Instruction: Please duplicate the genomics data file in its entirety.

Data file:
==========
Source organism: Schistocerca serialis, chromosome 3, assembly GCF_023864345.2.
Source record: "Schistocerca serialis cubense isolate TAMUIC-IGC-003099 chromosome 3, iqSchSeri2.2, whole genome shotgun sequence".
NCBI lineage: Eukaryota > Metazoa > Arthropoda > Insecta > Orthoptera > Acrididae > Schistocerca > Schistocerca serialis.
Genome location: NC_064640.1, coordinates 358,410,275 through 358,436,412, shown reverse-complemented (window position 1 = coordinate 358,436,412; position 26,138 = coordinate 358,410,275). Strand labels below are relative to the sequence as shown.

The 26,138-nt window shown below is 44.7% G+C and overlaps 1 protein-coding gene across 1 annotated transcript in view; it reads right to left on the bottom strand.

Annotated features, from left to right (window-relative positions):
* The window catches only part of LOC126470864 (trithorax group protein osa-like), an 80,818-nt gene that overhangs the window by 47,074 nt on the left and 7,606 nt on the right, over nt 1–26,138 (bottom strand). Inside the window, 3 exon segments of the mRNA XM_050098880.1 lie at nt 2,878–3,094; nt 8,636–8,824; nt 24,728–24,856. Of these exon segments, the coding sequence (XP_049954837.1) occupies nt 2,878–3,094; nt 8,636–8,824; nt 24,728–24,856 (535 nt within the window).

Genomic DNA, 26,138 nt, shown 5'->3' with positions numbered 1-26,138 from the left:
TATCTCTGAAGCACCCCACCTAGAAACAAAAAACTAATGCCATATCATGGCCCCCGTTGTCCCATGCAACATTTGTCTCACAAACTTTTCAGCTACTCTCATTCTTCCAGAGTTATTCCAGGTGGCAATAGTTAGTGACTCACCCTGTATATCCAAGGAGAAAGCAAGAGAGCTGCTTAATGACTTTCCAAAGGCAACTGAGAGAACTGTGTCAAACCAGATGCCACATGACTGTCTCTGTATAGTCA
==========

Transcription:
Source organism: Schistocerca serialis, chromosome 3, assembly GCF_023864345.2.
Source record: "Schistocerca serialis cubense isolate TAMUIC-IGC-003099 chromosome 3, iqSchSeri2.2, whole genome shotgun sequence".
NCBI lineage: Eukaryota > Metazoa > Arthropoda > Insecta > Orthoptera > Acrididae > Schistocerca > Schistocerca serialis.
Genome location: NC_064640.1, coordinates 358,410,275 through 358,436,412, shown reverse-complemented (window position 1 = coordinate 358,436,412; position 26,138 = coordinate 358,410,275). Strand labels below are relative to the sequence as shown.

The 26,138-nt window shown below is 44.7% G+C and overlaps 1 protein-coding gene across 1 annotated transcript in view; it reads right to left on the bottom strand.

Annotated features, from left to right (window-relative positions):
* The window catches only part of LOC126470864 (trithorax group protein osa-like), an 80,818-nt gene that overhangs the window by 47,074 nt on the left and 7,606 nt on the right, over nt 1–26,138 (bottom strand). Inside the window, 3 exon segments of the mRNA XM_050098880.1 lie at nt 2,878–3,094; nt 8,636–8,824; nt 24,728–24,856. Of these exon segments, the coding sequence (XP_049954837.1) occupies nt 2,878–3,094; nt 8,636–8,824; nt 24,728–24,856 (535 nt within the window).

Genomic DNA, 26,138 nt, shown 5'->3' with positions numbered 1-26,138 from the left:
TATCTCTGAAGCACCCCACCTAGAAACAAAAAACTAATGCCATATCATGGCCCCCGTTGTCCCATGCAACATTTGTCTCACAAACTTTTCAGCTACTCTCATTCTTCCAGAGTTATTCCAGGTGGCAATAGTTAGTGACTCACCCTGTATATCCAAGGAGAAAGCAAGAGAGCTGCTTAATGACTTTCCAAAGGCAACTGAGAGAACTGTGTCAAACCAGATGCCACATGACTGTCTCTGTATAGTCA